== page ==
Question on Consumer Spending and Productivity
OK, at risk of exposing myself as an economic dunce, I've been bothered by this question for some time, and someone might be able to shed light on it for me.
Basically, what types of consumer spending are more productive than others, and how much does it matter? For instance, does it matter much whether I spend $100 on groceries, or a piece of artwork? In both cases, the money would seem to go back into the economy, creating value elsewhere. But wouldn't it matter what labor is getting paid for, in other words, what labor is getting done and what use it has for the economy?
The grocery transaction is powering myself and family, as well as supporting a business owner servicing his community, as well as the chain of businesses he is supporting. The art transaction is I suppose providing me a sort of inspiration - but for argument's sake, let's say it is overpriced and of marginal value to me. To the artist, it pays the bills, but his labor has been wasted on a relatively unproductive effort.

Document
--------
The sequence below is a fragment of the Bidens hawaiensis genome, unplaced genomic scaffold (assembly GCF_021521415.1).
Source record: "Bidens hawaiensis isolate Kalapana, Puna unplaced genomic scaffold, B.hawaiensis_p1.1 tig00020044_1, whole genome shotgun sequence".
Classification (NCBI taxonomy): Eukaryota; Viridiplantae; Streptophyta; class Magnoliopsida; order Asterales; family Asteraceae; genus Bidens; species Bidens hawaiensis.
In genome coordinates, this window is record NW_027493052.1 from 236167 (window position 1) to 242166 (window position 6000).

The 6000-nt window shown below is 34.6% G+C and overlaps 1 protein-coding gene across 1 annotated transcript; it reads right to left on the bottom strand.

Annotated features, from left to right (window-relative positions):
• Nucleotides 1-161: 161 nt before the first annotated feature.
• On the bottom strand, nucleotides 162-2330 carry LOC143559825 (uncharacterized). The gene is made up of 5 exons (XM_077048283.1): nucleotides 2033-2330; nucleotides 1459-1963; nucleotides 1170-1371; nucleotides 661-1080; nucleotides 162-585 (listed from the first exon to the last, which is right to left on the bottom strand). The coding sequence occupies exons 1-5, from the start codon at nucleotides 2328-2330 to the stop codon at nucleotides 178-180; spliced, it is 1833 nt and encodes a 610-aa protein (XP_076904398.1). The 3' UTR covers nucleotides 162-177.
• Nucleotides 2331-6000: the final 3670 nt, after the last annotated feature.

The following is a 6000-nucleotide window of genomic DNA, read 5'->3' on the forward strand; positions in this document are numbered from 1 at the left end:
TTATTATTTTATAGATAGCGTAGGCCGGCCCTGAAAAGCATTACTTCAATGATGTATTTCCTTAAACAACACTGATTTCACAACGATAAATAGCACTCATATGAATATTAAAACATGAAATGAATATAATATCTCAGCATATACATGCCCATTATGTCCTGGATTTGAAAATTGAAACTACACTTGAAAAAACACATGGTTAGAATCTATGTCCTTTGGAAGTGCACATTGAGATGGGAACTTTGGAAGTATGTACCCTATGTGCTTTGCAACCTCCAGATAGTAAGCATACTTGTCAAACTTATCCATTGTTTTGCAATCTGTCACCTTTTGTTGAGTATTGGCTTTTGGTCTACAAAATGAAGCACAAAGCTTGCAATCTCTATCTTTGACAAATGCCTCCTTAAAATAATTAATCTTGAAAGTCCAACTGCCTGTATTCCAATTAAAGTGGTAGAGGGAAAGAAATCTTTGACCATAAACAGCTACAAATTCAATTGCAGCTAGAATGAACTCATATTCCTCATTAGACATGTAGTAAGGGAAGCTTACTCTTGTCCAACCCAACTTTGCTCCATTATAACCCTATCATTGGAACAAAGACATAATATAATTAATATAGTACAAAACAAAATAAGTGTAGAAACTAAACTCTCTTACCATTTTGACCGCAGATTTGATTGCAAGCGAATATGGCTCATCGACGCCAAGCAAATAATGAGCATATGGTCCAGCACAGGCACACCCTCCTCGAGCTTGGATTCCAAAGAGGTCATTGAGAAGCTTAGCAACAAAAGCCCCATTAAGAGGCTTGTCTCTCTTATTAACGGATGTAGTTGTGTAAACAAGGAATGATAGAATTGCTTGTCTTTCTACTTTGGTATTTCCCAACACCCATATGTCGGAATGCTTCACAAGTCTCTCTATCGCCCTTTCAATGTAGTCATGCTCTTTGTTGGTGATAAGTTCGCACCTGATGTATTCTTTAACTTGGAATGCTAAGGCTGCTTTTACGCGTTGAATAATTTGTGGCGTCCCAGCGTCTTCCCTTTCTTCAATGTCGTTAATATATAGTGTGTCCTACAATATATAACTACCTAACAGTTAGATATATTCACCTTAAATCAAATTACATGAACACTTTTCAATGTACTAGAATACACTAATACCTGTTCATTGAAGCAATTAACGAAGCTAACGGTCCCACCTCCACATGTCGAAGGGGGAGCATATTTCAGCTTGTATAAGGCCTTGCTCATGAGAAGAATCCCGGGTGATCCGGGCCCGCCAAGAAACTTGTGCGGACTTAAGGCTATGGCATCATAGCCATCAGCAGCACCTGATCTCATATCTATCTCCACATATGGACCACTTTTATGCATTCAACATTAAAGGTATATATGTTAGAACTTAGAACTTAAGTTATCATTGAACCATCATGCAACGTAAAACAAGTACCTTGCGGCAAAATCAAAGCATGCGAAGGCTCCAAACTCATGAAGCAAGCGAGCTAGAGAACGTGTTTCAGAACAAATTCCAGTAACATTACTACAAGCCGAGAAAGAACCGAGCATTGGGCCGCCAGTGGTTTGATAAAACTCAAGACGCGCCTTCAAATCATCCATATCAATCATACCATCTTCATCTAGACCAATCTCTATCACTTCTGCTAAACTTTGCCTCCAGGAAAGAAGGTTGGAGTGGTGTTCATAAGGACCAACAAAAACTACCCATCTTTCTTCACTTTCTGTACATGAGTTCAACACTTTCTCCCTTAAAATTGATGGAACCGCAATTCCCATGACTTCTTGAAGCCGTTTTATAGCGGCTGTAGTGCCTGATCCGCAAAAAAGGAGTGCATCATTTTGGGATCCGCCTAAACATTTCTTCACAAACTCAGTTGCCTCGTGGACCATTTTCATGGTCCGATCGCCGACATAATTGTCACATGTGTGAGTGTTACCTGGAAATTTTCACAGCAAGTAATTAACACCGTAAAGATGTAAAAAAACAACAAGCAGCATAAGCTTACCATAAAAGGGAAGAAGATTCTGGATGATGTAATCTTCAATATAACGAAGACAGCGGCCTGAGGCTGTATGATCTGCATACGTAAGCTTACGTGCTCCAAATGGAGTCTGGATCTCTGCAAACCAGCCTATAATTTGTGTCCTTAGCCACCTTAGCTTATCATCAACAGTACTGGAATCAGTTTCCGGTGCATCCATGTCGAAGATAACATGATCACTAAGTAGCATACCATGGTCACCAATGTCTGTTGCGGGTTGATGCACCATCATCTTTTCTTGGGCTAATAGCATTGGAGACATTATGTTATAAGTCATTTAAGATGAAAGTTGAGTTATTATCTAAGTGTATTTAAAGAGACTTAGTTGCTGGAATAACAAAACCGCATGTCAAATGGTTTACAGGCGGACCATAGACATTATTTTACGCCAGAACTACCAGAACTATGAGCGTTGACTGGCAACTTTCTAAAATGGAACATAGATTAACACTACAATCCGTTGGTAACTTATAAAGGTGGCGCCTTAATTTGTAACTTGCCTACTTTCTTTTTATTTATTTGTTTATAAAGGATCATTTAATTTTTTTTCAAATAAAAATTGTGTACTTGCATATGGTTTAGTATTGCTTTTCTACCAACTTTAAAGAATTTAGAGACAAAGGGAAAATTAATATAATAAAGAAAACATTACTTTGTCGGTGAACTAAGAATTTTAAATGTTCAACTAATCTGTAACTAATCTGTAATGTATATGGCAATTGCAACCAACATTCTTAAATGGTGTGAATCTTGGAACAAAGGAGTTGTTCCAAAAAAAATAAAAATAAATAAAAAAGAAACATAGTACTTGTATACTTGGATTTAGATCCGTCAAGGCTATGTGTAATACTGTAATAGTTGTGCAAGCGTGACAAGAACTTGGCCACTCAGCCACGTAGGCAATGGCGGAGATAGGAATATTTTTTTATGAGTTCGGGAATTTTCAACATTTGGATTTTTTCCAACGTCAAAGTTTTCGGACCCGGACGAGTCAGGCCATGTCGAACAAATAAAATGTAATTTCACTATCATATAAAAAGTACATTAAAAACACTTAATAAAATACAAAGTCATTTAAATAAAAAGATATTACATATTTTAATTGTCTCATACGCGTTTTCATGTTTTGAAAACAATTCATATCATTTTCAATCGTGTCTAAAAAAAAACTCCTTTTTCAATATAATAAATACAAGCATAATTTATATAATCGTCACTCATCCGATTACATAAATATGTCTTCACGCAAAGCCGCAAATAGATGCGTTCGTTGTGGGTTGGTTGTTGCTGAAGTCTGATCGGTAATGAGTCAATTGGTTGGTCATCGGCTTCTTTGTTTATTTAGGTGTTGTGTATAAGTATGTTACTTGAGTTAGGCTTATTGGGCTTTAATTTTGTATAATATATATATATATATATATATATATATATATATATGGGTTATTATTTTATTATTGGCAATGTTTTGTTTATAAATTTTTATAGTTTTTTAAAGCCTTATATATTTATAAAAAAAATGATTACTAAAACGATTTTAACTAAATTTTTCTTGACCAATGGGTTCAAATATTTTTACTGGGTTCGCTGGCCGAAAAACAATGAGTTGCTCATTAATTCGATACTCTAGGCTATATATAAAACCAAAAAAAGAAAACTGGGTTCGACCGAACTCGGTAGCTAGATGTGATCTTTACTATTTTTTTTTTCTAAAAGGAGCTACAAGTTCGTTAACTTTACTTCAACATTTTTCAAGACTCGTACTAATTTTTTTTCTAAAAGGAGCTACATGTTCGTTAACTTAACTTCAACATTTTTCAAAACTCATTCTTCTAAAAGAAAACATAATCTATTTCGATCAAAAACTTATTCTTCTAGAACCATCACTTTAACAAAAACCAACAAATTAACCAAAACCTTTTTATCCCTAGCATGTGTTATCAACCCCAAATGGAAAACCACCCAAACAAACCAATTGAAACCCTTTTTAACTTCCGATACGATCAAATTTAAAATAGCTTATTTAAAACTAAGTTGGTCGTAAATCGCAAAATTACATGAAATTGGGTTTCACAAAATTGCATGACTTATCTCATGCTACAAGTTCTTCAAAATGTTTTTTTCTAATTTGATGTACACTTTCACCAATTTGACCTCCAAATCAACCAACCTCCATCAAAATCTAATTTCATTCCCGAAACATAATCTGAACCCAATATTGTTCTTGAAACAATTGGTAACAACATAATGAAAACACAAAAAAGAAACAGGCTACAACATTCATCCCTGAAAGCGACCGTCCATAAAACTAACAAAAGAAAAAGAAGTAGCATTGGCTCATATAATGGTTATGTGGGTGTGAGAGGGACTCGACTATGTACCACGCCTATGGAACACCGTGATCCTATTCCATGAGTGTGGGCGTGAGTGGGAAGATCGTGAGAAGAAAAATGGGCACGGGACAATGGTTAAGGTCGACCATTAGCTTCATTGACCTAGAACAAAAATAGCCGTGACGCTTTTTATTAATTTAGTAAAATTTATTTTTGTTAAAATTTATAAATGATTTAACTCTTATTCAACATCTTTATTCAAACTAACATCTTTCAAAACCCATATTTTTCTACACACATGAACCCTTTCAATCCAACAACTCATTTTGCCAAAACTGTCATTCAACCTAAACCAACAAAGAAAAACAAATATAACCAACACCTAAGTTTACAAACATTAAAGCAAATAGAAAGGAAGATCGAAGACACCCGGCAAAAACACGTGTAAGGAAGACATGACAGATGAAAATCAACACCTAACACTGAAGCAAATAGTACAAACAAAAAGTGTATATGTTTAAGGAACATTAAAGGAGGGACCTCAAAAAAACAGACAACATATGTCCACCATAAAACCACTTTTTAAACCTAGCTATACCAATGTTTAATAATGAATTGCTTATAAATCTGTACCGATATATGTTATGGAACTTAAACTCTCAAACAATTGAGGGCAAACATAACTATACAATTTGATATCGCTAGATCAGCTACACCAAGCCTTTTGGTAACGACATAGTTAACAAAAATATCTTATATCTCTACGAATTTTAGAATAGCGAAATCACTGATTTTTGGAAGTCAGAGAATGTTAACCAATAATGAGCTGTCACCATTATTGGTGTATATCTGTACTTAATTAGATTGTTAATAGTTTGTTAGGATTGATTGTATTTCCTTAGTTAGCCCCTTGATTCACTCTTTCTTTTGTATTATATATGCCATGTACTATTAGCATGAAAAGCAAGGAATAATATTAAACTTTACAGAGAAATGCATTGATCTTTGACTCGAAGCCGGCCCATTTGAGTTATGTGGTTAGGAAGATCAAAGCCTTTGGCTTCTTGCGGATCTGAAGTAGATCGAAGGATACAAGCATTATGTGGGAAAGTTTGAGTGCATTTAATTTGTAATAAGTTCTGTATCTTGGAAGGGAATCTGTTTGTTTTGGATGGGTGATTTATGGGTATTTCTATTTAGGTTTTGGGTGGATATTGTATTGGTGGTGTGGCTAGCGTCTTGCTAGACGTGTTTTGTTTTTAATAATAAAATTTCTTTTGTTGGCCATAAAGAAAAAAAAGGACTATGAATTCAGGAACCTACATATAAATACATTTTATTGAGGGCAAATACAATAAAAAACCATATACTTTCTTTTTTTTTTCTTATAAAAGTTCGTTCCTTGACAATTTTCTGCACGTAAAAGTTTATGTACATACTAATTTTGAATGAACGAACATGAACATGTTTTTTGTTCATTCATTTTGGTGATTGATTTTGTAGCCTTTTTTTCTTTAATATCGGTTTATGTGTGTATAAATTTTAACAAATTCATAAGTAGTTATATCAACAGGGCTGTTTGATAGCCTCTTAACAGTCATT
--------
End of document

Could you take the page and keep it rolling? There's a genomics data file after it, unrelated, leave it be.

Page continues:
It ultimately seems a very difficult problem to untangle, as finding and weighing the productivity in these transactions is so complex. I'm reminded of an old device an early economist had built with the intention of creating a physical replication of an economy. It resembled a Rube Goldberg contraption.
Do economists have an opinion on this question? Does it matter? I can help but think it must, the same way that an investment can either by good or bad - there surely is a spectrum productive activity. Is luxury spending more wasteful than basic essentials?
Lastly, and you might have guessed this: what does it portend for distribution of wealth? Returning to groceries and art, while the arts are important, they do seem at some level a luxury - in the productive sense. And given that 37% consumer spending is now done by the wealthiest 5%, whether fair or not, it would seem to suggest considerable waste.